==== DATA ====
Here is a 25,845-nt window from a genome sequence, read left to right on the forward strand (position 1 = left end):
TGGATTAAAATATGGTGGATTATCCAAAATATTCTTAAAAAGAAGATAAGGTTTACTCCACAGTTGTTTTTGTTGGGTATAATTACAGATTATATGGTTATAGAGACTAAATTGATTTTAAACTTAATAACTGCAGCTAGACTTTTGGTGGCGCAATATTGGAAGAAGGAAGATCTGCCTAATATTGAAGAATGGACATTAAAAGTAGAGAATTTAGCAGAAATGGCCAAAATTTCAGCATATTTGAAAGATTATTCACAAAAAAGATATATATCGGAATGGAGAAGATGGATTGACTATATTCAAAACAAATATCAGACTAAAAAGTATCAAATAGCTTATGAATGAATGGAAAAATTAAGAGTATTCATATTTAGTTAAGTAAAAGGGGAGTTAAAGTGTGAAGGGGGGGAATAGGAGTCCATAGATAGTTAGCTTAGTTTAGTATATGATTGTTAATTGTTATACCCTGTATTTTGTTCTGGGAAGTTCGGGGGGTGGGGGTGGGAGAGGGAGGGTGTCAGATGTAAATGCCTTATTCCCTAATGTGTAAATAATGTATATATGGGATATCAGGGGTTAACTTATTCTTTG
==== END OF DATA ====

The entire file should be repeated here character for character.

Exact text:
Here is a 25,845-nt window from a genome sequence, read left to right on the forward strand (position 1 = left end):
TGGATTAAAATATGGTGGATTATCCAAAATATTCTTAAAAAGAAGATAAGGTTTACTCCACAGTTGTTTTTGTTGGGTATAATTACAGATTATATGGTTATAGAGACTAAATTGATTTTAAACTTAATAACTGCAGCTAGACTTTTGGTGGCGCAATATTGGAAGAAGGAAGATCTGCCTAATATTGAAGAATGGACATTAAAAGTAGAGAATTTAGCAGAAATGGCCAAAATTTCAGCATATTTGAAAGATTATTCACAAAAAAGATATATATCGGAATGGAGAAGATGGATTGACTATATTCAAAACAAATATCAGACTAAAAAGTATCAAATAGCTTATGAATGAATGGAAAAATTAAGAGTATTCATATTTAGTTAAGTAAAAGGGGAGTTAAAGTGTGAAGGGGGGGAATAGGAGTCCATAGATAGTTAGCTTAGTTTAGTATATGATTGTTAATTGTTATACCCTGTATTTTGTTCTGGGAAGTTCGGGGGGTGGGGGTGGGAGAGGGAGGGTGTCAGATGTAAATGCCTTATTCCCTAATGTGTAAATAATGTATATATGGGATATCAGGGGTTAACTTATTCTTTG